Sigma-Aldrich posted a profit of $84.9 million, or $0.64 per share, up from $71.6 million, or $0.53 per share, in the year-ago period.
The firm’s R&D expenses climbed 18 percent to $15.7 million from $13.3 million, while selling, general, and administrative costs rose 5 percent year over year to $131.6 million from $121.5 million.
For full-year 2007, Sigma-Aldrich brought in revenues of $2.04 billion, the first time the firm has eclipsed the $2 billion quarterly sales mark, and 13.3 percent higher than 2006 revenues of $1.8 billion.
Net income for the full year rose 12.4 percent to $311.1 million, or $2.34 per share, from $276.8 million, or $2.05 per share, in 2006.
Its R&D expenses for 2007 increased 12.1 percent to $59.3 million from $52.9 million, while SG&A costs climbed 11.3 percent to $517.1 million from $464.6 million.
Sigma-Aldrich finished the year with $237.6 million in cash and cash equivalents.
The firm expects to report 7 percent organic revenue growth for 2008.

Acquisitions Boost Qiagen's Q4 Revenues but Hurt Profits
Qiagen this week reported revenues of $210.2 million for the fourth quarter, a 67 percent increase over revenues of $125.9 million in the fourth quarter of 2006.
Qiagen’s top-line growth was aided by its $1.6 billion acquisition of Digene at the end of July. However, that acquisition, along with its $34 million purchase of eGene earlier in 2007, cut the firm’s profit for both the fourth quarter and the full year.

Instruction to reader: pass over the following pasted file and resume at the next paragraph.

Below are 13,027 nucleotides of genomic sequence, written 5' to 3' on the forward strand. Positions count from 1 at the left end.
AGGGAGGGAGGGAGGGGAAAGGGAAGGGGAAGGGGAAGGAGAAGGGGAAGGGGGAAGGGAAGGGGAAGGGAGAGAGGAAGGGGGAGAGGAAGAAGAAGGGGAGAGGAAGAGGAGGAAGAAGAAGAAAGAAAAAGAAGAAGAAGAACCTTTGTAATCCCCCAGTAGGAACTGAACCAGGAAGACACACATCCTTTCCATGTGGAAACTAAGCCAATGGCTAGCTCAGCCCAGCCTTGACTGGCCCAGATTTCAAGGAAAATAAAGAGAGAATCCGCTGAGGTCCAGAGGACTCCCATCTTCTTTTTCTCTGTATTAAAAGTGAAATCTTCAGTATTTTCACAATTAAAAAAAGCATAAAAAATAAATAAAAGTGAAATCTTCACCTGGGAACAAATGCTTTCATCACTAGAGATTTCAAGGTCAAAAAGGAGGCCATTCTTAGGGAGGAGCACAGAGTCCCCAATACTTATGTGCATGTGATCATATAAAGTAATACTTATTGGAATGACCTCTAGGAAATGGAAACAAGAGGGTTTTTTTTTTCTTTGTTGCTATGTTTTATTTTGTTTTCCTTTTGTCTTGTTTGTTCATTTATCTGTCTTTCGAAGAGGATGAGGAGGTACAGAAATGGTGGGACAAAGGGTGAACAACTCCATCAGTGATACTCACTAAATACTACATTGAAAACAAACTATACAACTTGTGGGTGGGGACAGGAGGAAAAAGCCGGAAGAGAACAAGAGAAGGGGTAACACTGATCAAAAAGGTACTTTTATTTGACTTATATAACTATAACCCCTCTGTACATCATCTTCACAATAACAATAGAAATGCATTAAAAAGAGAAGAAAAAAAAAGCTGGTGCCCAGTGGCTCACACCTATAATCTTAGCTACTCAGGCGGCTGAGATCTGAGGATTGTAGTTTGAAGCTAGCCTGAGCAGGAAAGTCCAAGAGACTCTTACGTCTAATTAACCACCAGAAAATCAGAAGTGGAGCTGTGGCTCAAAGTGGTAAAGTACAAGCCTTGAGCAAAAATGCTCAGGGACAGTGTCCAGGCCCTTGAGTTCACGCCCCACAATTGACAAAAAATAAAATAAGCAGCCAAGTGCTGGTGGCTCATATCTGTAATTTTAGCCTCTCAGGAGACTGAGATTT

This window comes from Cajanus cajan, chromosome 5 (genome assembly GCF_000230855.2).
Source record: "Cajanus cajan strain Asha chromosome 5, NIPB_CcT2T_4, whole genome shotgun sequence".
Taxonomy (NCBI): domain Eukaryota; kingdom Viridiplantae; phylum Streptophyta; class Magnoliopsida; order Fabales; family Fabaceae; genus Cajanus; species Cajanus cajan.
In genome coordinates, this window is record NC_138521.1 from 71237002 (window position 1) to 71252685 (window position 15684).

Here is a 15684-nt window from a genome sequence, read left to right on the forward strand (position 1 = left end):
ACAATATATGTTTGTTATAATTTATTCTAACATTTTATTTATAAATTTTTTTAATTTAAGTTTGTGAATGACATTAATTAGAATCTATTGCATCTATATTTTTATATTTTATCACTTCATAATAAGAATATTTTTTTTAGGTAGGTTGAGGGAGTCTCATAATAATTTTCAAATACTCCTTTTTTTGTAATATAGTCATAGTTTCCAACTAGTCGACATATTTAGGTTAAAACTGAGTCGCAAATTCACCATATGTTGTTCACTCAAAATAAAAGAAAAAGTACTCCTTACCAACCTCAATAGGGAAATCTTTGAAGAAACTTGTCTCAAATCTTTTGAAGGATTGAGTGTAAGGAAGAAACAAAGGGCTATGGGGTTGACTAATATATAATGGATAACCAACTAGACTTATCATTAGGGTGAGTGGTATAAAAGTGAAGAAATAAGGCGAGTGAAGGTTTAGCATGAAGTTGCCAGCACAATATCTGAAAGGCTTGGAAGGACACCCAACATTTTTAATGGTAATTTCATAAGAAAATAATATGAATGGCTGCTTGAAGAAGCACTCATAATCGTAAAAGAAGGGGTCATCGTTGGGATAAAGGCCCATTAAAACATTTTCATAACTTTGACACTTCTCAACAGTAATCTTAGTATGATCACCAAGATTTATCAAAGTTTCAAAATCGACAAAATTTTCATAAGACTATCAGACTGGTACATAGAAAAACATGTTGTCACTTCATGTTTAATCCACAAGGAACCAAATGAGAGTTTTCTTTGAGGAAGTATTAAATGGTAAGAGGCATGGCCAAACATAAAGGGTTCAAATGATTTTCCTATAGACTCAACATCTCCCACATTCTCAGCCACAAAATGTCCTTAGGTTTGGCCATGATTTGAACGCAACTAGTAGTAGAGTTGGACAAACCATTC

Qiagen posted a profit of $15 million, or $0.07 per share, compared with a profit of $19.4 million, or $0.13 per share, in Q4 2006. While the firm took charges related to acquisitions in both years, the charges in the fourth quarter of 2007 were much larger — $11.5 million versus roughly $3 million in the comparable period a year ago.
Qiagen’s research and development costs more than doubled year over year to $22.8 million from $11 million, while its selling, general, and administrative expenses climbed 80 percent to $79.4 million from $44.1 million.
For full-year 2007, Qiagen had revenues of $649.8 million, a 40 percent increase over revenues of $465.8 million in 2006.
The firm’s net income dropped 29 percent to $50.1 million, or $0.28 per share, from $70.5 million, or $0.46 per share. For full-year 2007, Qiagen took acquisition- and integration-related charges of $48.8 million compared to similar charges of around $12.3 million in 2006. Excluding the charges, Qiagen’s earnings per share for the year would have been $0.63 versus $0.56 in 2006.
Qiagen’s R&D expenses rose 56 percent to $64.9 million from $41.6 million in 2006, while SG&A costs increased 43.8 percent to $236.6 million from $164.5 million.
Qiagen finished the year with $347.3 million in cash and cash equivalents.
The firm expects 2008 revenue growth of between $875 million and $905 million.

The Scan

Pig Organ Transplants Considered

The Wall Street Journal reports that the US Food and Drug Administration may soon allow clinical trials that involve transplanting pig organs into humans.

'Poo-Bank' Proposal

Harvard Medical School researchers suggest people should bank stool samples when they are young to transplant when they later develop age-related diseases.

Spurred to Develop Again

New Scientist reports that researchers may have uncovered why about 60 percent of in vitro fertilization embryos stop developing.

Science Papers Examine Breast Milk Cell Populations, Cerebral Cortex Cellular Diversity, Micronesia Population History

In Science this week: unique cell populations found within breast milk, 100 transcriptionally distinct cell populations uncovered in the cerebral cortex, and more.